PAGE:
If you were at #Dx32016, you might recall taking in some vibrant art displays at the booth of SKETCH–DX3’s charitable partner–which is a platform for street-involved and homeless youth in Toronto to experience the transformational power of the arts. Well this December 1, SKETCH is thrilled to invite the DX3 community to celebrate 20 years of local impact at SKETCH20: Transformations through the Arts.
There’s another reason we’re excited these days: we’ve officially launched our first of many digital-skills-based programs. With LinkedIn recently in the news for teaming up with Toronto Mayor John Tory to acknowledge the growing technology skills gap for youth facing barriers, SKETCH is developing “Media Arts,” a new program series designed to connect the 850 youth who visit SKETCH every year with creative digital-media opportunities and skill building.
While SKETCH has offered short-term digital projects over the years, this is the first time we’ve established a full-fledged media arts program with all crucial supports: training for youth, a drop-in media lab, mentorships, and a burgeoning media arts studio. More details and impact stories to come as we slowly–but surely–assemble more equipment, software and mentors!
How did we launch Media Arts? This fall we partnered up with Charles Street Video and the Canada Arts Council to run a ten-week filmmaking program tailored to LGBTQ2S youth living on the margins in Toronto. We called the program “Fluidity on Film” to reflect the dynamic nature of gender and sexuality, as well as the creative flexibility of storytelling through digital arts.
Nearing the end of this pilot program, we can already see the impact. Participants are learning everything: storyboarding, scheduling film crews and their roles, and all the technical skills to create short two-to-five minute videos that tell a story. Fluidity on Film is also encouraging knowledge share–a SKETCH hallmark–by providing several SKETCH youth leaders who’ve worked in media to co-facilitate film production and mentor participants.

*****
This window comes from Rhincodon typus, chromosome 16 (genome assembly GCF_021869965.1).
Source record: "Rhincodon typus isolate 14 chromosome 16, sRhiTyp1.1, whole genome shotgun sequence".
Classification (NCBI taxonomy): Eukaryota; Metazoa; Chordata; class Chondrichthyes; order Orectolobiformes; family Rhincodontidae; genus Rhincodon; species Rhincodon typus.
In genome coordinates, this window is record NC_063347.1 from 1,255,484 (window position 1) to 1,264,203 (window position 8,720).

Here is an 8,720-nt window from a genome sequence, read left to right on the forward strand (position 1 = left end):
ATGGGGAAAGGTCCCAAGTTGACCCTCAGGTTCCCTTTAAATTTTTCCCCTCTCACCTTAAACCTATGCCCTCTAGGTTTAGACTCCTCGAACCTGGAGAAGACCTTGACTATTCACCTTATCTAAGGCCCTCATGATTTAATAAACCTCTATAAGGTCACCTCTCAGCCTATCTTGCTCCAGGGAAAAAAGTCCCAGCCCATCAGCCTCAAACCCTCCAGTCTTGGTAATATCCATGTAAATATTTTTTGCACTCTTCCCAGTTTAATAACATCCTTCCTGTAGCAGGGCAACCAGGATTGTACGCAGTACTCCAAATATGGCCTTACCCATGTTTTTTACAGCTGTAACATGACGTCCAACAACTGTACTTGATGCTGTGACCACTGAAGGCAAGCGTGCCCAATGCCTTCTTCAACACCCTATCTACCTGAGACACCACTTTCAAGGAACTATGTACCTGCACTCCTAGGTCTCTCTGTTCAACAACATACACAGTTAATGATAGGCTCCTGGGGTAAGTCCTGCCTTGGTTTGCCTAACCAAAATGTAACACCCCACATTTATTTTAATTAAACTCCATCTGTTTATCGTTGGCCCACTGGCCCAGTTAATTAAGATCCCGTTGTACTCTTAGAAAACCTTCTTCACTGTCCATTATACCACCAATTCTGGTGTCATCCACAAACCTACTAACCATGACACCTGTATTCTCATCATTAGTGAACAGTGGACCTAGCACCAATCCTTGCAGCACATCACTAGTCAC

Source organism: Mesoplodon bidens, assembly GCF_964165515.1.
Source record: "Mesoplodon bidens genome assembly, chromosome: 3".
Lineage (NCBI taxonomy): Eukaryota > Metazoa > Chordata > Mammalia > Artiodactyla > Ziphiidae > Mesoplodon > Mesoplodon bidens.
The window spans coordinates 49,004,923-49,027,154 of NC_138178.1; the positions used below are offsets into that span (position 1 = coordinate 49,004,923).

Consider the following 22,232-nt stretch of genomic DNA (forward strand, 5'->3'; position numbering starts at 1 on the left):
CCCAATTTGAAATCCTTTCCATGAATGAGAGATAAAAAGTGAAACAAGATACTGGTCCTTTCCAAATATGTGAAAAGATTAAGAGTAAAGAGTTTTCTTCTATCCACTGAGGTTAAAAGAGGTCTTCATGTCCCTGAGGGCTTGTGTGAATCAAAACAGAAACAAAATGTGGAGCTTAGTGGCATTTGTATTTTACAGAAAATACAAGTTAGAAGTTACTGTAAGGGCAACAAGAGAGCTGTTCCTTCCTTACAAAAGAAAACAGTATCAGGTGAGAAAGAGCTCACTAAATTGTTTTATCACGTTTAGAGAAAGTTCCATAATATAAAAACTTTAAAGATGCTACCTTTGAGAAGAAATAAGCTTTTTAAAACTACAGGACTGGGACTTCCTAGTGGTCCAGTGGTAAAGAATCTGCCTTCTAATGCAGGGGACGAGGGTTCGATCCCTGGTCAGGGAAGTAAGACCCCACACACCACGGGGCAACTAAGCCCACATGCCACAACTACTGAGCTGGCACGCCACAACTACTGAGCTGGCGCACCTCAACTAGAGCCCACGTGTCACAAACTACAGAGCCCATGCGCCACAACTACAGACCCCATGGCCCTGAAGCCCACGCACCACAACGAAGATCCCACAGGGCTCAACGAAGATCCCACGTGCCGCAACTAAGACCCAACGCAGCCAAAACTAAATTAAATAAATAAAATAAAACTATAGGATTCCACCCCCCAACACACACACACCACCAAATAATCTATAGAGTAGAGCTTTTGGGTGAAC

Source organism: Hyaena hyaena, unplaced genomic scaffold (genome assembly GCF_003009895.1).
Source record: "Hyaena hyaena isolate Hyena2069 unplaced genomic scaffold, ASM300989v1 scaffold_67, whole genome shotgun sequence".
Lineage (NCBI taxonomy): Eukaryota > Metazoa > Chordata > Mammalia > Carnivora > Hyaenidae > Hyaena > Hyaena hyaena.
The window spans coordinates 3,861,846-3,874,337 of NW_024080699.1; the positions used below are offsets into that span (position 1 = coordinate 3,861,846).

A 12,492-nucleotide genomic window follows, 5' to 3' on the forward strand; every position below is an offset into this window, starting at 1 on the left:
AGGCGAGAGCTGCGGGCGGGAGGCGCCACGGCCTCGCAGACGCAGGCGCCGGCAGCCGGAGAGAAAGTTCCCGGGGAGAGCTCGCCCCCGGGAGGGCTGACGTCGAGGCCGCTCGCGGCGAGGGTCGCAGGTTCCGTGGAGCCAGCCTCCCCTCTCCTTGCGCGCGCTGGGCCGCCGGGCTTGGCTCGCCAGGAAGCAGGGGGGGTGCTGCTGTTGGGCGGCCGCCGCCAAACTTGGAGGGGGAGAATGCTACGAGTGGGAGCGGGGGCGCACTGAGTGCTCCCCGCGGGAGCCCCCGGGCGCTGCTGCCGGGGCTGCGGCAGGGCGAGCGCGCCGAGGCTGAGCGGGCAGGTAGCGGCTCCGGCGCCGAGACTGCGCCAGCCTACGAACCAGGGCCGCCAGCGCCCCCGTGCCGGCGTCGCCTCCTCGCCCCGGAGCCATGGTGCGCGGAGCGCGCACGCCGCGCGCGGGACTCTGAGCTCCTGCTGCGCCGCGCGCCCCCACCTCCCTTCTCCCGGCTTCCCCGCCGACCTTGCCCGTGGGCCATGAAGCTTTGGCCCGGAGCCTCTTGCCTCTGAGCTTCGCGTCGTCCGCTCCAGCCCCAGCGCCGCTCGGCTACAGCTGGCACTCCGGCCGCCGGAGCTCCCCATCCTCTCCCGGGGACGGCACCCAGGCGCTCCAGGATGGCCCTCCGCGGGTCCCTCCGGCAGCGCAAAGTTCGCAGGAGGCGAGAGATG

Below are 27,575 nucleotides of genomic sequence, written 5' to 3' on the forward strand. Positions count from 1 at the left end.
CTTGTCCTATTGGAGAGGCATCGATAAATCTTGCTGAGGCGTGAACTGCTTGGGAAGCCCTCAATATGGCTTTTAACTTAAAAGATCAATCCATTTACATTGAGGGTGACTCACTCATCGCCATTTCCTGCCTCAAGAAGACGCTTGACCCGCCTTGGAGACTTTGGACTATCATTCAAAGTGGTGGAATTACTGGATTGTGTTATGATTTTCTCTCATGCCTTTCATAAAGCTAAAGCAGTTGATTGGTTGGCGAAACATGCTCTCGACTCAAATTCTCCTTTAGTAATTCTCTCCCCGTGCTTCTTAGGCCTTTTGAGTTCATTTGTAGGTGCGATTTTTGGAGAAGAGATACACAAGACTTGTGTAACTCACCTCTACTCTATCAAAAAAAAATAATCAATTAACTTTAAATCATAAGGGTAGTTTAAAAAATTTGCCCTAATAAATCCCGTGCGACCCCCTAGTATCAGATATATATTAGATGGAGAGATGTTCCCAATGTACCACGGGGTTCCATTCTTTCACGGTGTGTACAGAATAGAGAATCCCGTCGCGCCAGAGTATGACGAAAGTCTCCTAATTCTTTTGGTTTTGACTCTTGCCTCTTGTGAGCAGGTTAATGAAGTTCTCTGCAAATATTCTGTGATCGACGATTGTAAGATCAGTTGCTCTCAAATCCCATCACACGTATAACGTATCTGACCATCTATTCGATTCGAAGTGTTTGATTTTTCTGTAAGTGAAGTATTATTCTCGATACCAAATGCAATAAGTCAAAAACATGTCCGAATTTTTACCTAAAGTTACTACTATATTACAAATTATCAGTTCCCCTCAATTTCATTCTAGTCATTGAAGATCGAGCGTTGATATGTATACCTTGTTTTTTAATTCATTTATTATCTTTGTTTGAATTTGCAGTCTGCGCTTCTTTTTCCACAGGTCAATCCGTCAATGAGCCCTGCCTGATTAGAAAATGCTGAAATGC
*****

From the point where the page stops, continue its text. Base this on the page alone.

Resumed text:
After we wrapped up weeks of filming, we asked the budding filmmakers to reflect on their experiences behind the camera, nurturing their new tech skills, and collaborating with their film crews. Here’s what they told us.
“I couldn’t sleep the night before–[in my mind I was] trying to organize, manage and troubleshoot things. Like the lights…what if the battery doesn’t work to film outside, what is our back up? I was worried about it and then when it happened it was just so good. My collaborators were so good and it made me feel really good–meaning a sparkly-ness inside.”
“I was working with friends who have some media experience, so when we were filming outside and the weather kept changing we were constantly working to adjust, and trying hard to not laugh on screen!”
“We were at the beach filming so crowd control was a challenge. We were all really cold, too. But overall it was really nice. It was cool to feel like we were doing this for the sake of the art!”
“I worked on a pixelation with another artist, painting flames on their back. It was really cool to have a director watching us and guiding us around how much or little to paint in each shot. It was really nice to see the images all woven together.”
You can view the results of these newfound skills and catch these fabulous fluid films’ premieres at SKETCH20.
SKETCH will continue to bridge the youth-and-tech-skills divide in 2017 as we launch programs in coding and digital photography. We’ll keep you up-to-date on Media Arts, and share the creative output that flows when young people living on the margins are given tech access and skills to succeed.
See you at SKETCH20.